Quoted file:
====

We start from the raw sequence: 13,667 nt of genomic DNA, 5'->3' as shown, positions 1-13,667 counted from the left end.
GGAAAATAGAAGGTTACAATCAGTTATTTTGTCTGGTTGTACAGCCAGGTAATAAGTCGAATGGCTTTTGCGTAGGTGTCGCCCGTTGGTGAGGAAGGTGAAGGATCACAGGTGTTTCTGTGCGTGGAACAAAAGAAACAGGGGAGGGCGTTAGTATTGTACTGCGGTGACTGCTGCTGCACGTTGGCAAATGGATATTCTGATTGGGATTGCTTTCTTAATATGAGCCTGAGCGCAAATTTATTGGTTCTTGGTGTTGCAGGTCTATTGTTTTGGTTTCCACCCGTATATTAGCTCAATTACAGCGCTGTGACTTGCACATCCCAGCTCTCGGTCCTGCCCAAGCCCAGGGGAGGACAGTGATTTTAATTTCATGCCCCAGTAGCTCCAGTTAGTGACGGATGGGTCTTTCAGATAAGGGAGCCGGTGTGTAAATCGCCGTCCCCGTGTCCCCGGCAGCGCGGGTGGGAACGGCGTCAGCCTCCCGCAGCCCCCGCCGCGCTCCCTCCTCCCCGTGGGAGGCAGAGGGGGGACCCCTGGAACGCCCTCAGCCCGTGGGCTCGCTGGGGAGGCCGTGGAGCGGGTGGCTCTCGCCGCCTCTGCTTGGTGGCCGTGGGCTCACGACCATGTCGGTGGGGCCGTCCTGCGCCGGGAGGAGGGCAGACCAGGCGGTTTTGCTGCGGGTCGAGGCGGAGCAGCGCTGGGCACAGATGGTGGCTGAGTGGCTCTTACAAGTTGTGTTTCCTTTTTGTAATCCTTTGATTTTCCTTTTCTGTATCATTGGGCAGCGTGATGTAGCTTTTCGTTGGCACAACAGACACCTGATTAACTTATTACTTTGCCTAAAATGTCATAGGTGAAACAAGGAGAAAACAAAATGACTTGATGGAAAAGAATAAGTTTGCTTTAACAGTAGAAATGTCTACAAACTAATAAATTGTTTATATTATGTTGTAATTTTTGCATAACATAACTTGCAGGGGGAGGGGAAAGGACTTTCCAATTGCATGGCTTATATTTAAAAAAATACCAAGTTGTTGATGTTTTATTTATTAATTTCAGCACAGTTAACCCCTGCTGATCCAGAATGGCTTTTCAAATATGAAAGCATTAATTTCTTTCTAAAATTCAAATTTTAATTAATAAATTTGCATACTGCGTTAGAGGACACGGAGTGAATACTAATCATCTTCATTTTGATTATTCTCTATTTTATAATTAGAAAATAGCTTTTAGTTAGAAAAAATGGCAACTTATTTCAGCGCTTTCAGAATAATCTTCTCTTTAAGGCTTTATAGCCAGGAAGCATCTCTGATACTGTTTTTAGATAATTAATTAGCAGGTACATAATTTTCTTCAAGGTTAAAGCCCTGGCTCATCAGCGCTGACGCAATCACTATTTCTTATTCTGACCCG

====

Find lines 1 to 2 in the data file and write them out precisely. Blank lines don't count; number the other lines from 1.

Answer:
We start from the raw sequence: 13,667 nt of genomic DNA, 5'->3' as shown, positions 1-13,667 counted from the left end.
GGAAAATAGAAGGTTACAATCAGTTATTTTGTCTGGTTGTACAGCCAGGTAATAAGTCGAATGGCTTTTGCGTAGGTGTCGCCCGTTGGTGAGGAAGGTGAAGGATCACAGGTGTTTCTGTGCGTGGAACAAAAGAAACAGGGGAGGGCGTTAGTATTGTACTGCGGTGACTGCTGCTGCACGTTGGCAAATGGATATTCTGATTGGGATTGCTTTCTTAATATGAGCCTGAGCGCAAATTTATTGGTTCTTGGTGTTGCAGGTCTATTGTTTTGGTTTCCACCCGTATATTAGCTCAATTACAGCGCTGTGACTTGCACATCCCAGCTCTCGGTCCTGCCCAAGCCCAGGGGAGGACAGTGATTTTAATTTCATGCCCCAGTAGCTCCAGTTAGTGACGGATGGGTCTTTCAGATAAGGGAGCCGGTGTGTAAATCGCCGTCCCCGTGTCCCCGGCAGCGCGGGTGGGAACGGCGTCAGCCTCCCGCAGCCCCCGCCGCGCTCCCTCCTCCCCGTGGGAGGCAGAGGGGGGACCCCTGGAACGCCCTCAGCCCGTGGGCTCGCTGGGGAGGCCGTGGAGCGGGTGGCTCTCGCCGCCTCTGCTTGGTGGCCGTGGGCTCACGACCATGTCGGTGGGGCCGTCCTGCGCCGGGAGGAGGGCAGACCAGGCGGTTTTGCTGCGGGTCGAGGCGGAGCAGCGCTGGGCACAGATGGTGGCTGAGTGGCTCTTACAAGTTGTGTTTCCTTTTTGTAATCCTTTGATTTTCCTTTTCTGTATCATTGGGCAGCGTGATGTAGCTTTTCGTTGGCACAACAGACACCTGATTAACTTATTACTTTGCCTAAAATGTCATAGGTGAAACAAGGAGAAAACAAAATGACTTGATGGAAAAGAATAAGTTTGCTTTAACAGTAGAAATGTCTACAAACTAATAAATTGTTTATATTATGTTGTAATTTTTGCATAACATAACTTGCAGGGGGAGGGGAAAGGACTTTCCAATTGCATGGCTTATATTTAAAAAAATACCAAGTTGTTGATGTTTTATTTATTAATTTCAGCACAGTTAACCCCTGCTGATCCAGAATGGCTTTTCAAATATGAAAGCATTAATTTCTTTCTAAAATTCAAATTTTAATTAATAAATTTGCATACTGCGTTAGAGGACACGGAGTGAATACTAATCATCTTCATTTTGATTATTCTCTATTTTATAATTAGAAAATAGCTTTTAGTTAGAAAAAATGGCAACTTATTTCAGCGCTTTCAGAATAATCTTCTCTTTAAGGCTTTATAGCCAGGAAGCATCTCTGATACTGTTTTTAGATAATTAATTAGCAGGTACATAATTTTCTTCAAGGTTAAAGCCCTGGCTCATCAGCGCTGACGCAATCACTATTTCTTATTCTGACCCG